Before I go further let me affirm a statement Steve Brown made at the 1991 Ligonier Conference. My obedience or disobedience cannot add to or subtract from my salvation. I am not more or less justified on the basis of my obedience or disobedience.

The love we experience, and receive, in election and justification was called by Puritans like Samuel Rutherford the love of benevolence. Like all God’s love for creatures, this love is voluntary (He doesn’t have to love them in this way).

“According to this outward, voluntary love, there is a threefold distinction: (1) God’s universal love for all things, (2) God’s love for all human beings, both elect and reprobate, and (3) God’s special love for his people.” Mark Jones, pp. 83.

He notes that this 3rd is called the love of benevolence. It does not arise out of any good in us, but out of God’s own nature and counsel. It is unconditional, and the root of unconditional election and all the benefits of salvation that flow out of that unconditional election. There are no degrees to this love, and it is enjoyed to its fullest by all God’s people. We are completely justified, positionally holy and pleasing to the Father as a result of this love.

But there is another love they argued for in light of the texts we have above. That is the love of complacency, “God’s love of delight or friendship, whereby he rewards his people according to their holiness.” (pp. 84). This is not in place of His unconditional love, but seen in addition to it. God’s people experience both.

If God is our Father and we are His sons we can think of this like an earthly father and son. I love my sons, who were both adopted, unconditionally and conditionally. They will never stop being my sons, and I will love them and want the best for them no matter what they do. This is precisely why their sin breaks my heart. They are not my sons by degree. Neither is more my son than the other. But at times I delight in one more than the other, or delight in one son more at some times than others. When they are persisting in rebellion I am not pleased with them. I still love them! Because of this love I discipline them. When they are obedient I delight in them.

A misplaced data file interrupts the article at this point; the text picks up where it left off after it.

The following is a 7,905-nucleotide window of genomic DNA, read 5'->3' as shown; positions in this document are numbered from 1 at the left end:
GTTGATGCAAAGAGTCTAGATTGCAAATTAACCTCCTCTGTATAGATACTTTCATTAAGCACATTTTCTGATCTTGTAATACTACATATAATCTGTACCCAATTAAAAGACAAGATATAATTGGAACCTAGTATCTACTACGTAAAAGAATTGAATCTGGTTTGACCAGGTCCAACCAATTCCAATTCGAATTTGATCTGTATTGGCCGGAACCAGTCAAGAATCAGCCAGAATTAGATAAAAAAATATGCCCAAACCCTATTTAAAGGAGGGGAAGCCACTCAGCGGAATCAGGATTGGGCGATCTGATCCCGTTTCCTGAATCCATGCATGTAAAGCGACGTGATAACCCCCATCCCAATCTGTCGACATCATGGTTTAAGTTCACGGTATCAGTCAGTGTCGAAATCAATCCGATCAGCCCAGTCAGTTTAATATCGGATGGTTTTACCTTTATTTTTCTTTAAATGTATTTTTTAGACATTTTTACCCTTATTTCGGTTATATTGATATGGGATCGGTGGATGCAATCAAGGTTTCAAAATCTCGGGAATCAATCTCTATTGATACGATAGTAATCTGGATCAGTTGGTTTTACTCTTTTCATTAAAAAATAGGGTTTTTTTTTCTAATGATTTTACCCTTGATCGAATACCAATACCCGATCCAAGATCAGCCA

This is what Rutherford and Charnock, and therefore Jones, is trying to get at.

“God’s benevolent love is logically prior to his complacent love. It could hardly be otherwise, because God’s love of benevolence is the fountain of election and all blessings the elect receive. The love of complacency delights in the good that is in his elect- but that good is only there because of his benevolent love.” Mark Jones (pp. 85)

This threefold distinction is similar to the discussion of the degrees of sin. We can affirm one aspect of the truth over and at the expense of the others. The wages of sin is death, yet we see in the OT that some sins were punished more severely than others, for good reason. All sin is rebellion, but some are a greater attack on the image of God in others (murder, sexual sin) while others involve property rights. If we think all sin is equal then there should be no difference in our response between stealing a candy bar and brutally murdering a person. We have to honor the Scriptures in both cases, love and sin. This means making proper distinctions.

“The threefold distinction in God’s love for his people means that justice can be done not only to texts that speak of God’s election of his people (Eph. 1:4-5) and his justifying acts (Rom. 4:5), but also to texts that speak of love in the context of ongoing communion with God and Christ (John 12:21-23; John 15:10; Jude 21). … The twofold love of benevolence and complacency is only possible in Christ and our threefold union with the Mediator.” Mark Jones (pp. 86)